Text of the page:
Pacific Command Rallies Tsunami Relief Resources
By Donna Miles
American Forces Press Service
WASHINGTON, Dec. 29, 2004 Three Marine Corps disaster relief assessment teams are on the ground or about to arrive in Thailand, Sri Lanka and Indonesia, and at least two P-3 aircraft are conducting initial reconnaissance of damaged areas as a wide range of other Defense Department assets works its way to tsunami-stricken regions of the Indian Ocean.
U.S. Pacific Command has marshaled assets ranging from carrier strike groups to water purification ships to aircraft to provide emergency support for victims following the Dec. 26 earthquake and subsequent tsunamis, Marine Corps Lt. Gen. James Conway, director of operations for the Joint Staff, told reporters today at a special State Department briefing.
Navy Adm. Tom Fargo, commander of U.S. Pacific Command, stood up Joint Task Force 536 to coordinate U.S. relief efforts, Conway said. A forward command element has moved into a military base at Utapao, Thailand, and the headquarters is in the process of deploying. Marine Corps Lt. Gen. Rusty Blackman, commander of the 3rd Marine Expeditionary Force based in Okinawa, will command the joint task force.
Meanwhile, the first of three Marine disaster relief assessment teams being sent to the region arrived in Thailand earlier today and a second team was due to arrive in Sri Lanka this afternoon. A third team will arrive in Indonesia Dec. 30, Conway said.
In addition, U.S. Pacific Command has committed six C-130 aircraft and nine P-3 aircraft to the relief effort. Conway said all the C-130s and four of the P-3s will operate out of Utapao. Five other P-3 aircraft will operate out of Diego Garcia.
Conway said at least two of the P-3s already are conducting observation and reconnaissance of damaged sites.
In addition, the USS Abraham Lincoln carrier strike group, which was in Hong Kong when the earthquake and tsunamis struck, has been diverted to the Gulf of Thailand to support recovery operations, Conway said.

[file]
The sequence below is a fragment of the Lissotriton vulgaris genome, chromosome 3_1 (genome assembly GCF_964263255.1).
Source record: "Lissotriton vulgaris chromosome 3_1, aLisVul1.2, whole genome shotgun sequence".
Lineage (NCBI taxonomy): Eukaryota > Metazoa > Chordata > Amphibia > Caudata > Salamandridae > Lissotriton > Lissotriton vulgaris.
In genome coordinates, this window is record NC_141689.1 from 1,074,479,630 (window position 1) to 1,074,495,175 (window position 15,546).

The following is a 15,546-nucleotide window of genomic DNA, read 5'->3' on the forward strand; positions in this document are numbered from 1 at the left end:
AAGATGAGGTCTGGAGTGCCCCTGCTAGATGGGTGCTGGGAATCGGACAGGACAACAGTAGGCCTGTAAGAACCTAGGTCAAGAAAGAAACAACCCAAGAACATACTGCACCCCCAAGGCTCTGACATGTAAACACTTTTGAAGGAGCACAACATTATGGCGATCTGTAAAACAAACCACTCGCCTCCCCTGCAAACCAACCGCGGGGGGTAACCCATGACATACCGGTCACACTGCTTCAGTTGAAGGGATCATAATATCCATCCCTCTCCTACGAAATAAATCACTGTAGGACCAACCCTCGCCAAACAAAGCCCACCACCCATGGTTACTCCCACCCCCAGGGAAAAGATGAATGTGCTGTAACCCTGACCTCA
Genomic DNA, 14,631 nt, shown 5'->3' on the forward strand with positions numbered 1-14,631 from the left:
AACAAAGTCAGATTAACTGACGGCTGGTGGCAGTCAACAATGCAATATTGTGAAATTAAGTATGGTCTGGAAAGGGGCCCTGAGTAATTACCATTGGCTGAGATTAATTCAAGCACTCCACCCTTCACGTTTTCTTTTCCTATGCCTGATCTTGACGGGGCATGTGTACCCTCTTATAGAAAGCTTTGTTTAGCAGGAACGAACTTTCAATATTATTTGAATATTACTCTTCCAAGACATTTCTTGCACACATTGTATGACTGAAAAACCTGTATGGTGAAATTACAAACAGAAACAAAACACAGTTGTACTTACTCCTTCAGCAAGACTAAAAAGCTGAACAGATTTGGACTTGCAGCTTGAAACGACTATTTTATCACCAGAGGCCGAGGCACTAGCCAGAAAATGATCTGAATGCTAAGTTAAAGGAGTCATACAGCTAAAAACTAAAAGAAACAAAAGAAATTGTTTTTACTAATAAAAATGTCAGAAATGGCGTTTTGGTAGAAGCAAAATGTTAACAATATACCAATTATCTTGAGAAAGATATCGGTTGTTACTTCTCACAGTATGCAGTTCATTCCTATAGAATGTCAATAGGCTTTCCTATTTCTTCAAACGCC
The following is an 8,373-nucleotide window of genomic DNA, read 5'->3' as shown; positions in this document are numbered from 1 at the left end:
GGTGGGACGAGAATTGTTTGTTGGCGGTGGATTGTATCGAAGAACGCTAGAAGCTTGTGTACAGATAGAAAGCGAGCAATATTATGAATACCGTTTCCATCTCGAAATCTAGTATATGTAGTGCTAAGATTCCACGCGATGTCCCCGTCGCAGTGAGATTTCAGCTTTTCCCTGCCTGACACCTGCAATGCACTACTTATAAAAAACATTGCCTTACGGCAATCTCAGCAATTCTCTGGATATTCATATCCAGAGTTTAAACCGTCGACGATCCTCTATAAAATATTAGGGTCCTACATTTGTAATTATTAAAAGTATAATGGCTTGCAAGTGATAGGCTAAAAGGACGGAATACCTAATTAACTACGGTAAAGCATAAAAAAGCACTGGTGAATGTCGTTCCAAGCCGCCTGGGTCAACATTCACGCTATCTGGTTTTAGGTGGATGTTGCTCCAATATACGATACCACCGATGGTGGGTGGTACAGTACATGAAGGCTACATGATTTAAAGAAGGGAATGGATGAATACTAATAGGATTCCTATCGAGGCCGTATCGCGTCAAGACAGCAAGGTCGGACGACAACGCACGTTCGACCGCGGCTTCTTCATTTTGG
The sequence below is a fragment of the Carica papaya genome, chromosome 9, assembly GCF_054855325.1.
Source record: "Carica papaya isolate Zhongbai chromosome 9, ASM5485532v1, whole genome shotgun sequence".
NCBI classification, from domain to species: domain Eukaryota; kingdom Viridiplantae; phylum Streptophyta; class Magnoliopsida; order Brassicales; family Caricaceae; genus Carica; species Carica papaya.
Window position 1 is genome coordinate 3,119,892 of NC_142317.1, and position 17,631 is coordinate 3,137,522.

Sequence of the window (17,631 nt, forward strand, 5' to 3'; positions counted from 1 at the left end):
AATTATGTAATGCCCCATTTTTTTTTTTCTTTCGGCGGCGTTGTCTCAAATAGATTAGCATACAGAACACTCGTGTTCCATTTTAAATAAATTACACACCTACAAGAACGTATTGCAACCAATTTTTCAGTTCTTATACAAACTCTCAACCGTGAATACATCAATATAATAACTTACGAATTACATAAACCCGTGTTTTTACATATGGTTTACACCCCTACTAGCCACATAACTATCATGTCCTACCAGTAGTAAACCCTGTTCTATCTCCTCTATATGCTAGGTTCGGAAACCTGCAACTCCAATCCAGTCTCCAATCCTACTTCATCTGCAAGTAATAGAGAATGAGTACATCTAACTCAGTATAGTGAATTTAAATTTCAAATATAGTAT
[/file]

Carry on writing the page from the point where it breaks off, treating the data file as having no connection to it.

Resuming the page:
Aircraft from the strike group are checking the Malacca Straits for debris before the strike group transits the area. "If it is clear and early reports indicate it might be the five ships associated with that carrier strike group will take position off the island of Sumatra," Conway said.
Conway said the Lincoln carrier strike group has 12 helicopters embarked that he said could be "extremely valuable" in recovery missions.
An additional 25 helicopters are aboard USS Bonhomme Richard, headed to the Bay of Bengal. Conway said the expeditionary strike group was in Guam and is forgoing port visits in Guam and Singapore and expects to arrive in the Bay of Bengal by Jan. 7.
Conway said the strike group, with its seven ships, 2,100 Marines and 1,400 sailors aboard, also has four Cobra helicopters that will be instrumented in reconnaissance efforts.
Because fresh water is one of the greatest needs in the region, Fargo has ordered seven ships each capable of producing 90,000 gallons of fresh water a day to the region. Conway said five of these ships are pre-positioned in Guam and two will come from Diego Garcia.
A field hospital ship pre-positioned in Guam would also be ordered to the region, depending on findings of the disaster relief assessment teams and need, Conway said.
The U.S. State Department is leading U.S. support for the relief effort. Marc Grossman, undersecretary of state for political affairs, is leading the U.S. task force formed today to respond to the crisis.
Grossman said the task force will work with the regional core group, made up of Australia, Japan and India, to provide coordination and assistance. It also will help coordinate the interagency response in Washington, D.C., and encourage additional international support for the relief effort, he said.
"This is going to be a giant international requirement. Although we make a substantial contribution more than anyone else in these emergencies this is certainly not for us to do alone," Grossman said. "It is going to take a worldwide effort. We would expect and hope and believe the world will respond."
But Andrew Natsios, administrator of the U.S. Agency for International Development, stressed that "the principal responders in humanitarian emergencies are the people themselves who live there." This, he said, includes local officials who are in charge of responding and the national disaster response teams "who speak the language, have the maps, know the transportation system."
Natsios acknowledged that these groups can sometimes get overwhelmed by the scope of a crisis and need help.
"We need to not think that these people are all paralyzed and can't help themselves, and we go in there and save them all," Natsios said. "We know that most of the best work is done by the people themselves. Our job is to support the people in the cities and in the villages who will begin the reconstruction process. So we are not there to tell them what to do, but to ask them how we can help."